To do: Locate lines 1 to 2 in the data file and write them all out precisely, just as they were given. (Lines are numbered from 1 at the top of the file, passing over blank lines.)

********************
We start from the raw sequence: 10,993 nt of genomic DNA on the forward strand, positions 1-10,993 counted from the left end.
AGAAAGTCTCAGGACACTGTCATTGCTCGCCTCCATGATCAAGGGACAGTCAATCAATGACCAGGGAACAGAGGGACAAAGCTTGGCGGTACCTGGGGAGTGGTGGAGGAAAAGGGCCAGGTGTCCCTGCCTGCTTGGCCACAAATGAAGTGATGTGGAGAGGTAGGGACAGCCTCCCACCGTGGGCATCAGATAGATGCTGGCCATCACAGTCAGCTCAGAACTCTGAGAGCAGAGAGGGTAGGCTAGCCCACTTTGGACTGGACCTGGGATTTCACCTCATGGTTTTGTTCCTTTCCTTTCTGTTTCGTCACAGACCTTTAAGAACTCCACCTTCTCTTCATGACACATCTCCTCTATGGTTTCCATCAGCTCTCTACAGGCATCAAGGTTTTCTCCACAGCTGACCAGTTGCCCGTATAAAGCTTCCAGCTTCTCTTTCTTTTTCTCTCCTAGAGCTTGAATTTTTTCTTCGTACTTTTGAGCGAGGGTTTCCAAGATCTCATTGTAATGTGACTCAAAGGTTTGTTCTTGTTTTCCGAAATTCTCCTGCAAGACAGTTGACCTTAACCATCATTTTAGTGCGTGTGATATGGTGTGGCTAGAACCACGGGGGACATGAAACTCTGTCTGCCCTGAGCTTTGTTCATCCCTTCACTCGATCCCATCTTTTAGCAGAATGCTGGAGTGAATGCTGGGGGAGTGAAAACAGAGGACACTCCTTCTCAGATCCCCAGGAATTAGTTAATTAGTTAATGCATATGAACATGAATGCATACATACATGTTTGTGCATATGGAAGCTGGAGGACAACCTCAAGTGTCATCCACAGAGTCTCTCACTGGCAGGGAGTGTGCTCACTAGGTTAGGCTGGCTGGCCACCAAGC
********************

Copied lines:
We start from the raw sequence: 10,993 nt of genomic DNA on the forward strand, positions 1-10,993 counted from the left end.
AGAAAGTCTCAGGACACTGTCATTGCTCGCCTCCATGATCAAGGGACAGTCAATCAATGACCAGGGAACAGAGGGACAAAGCTTGGCGGTACCTGGGGAGTGGTGGAGGAAAAGGGCCAGGTGTCCCTGCCTGCTTGGCCACAAATGAAGTGATGTGGAGAGGTAGGGACAGCCTCCCACCGTGGGCATCAGATAGATGCTGGCCATCACAGTCAGCTCAGAACTCTGAGAGCAGAGAGGGTAGGCTAGCCCACTTTGGACTGGACCTGGGATTTCACCTCATGGTTTTGTTCCTTTCCTTTCTGTTTCGTCACAGACCTTTAAGAACTCCACCTTCTCTTCATGACACATCTCCTCTATGGTTTCCATCAGCTCTCTACAGGCATCAAGGTTTTCTCCACAGCTGACCAGTTGCCCGTATAAAGCTTCCAGCTTCTCTTTCTTTTTCTCTCCTAGAGCTTGAATTTTTTCTTCGTACTTTTGAGCGAGGGTTTCCAAGATCTCATTGTAATGTGACTCAAAGGTTTGTTCTTGTTTTCCGAAATTCTCCTGCAAGACAGTTGACCTTAACCATCATTTTAGTGCGTGTGATATGGTGTGGCTAGAACCACGGGGGACATGAAACTCTGTCTGCCCTGAGCTTTGTTCATCCCTTCACTCGATCCCATCTTTTAGCAGAATGCTGGAGTGAATGCTGGGGGAGTGAAAACAGAGGACACTCCTTCTCAGATCCCCAGGAATTAGTTAATTAGTTAATGCATATGAACATGAATGCATACATACATGTTTGTGCATATGGAAGCTGGAGGACAACCTCAAGTGTCATCCACAGAGTCTCTCACTGGCAGGGAGTGTGCTCACTAGGTTAGGCTGGCTGGCCACCAAGC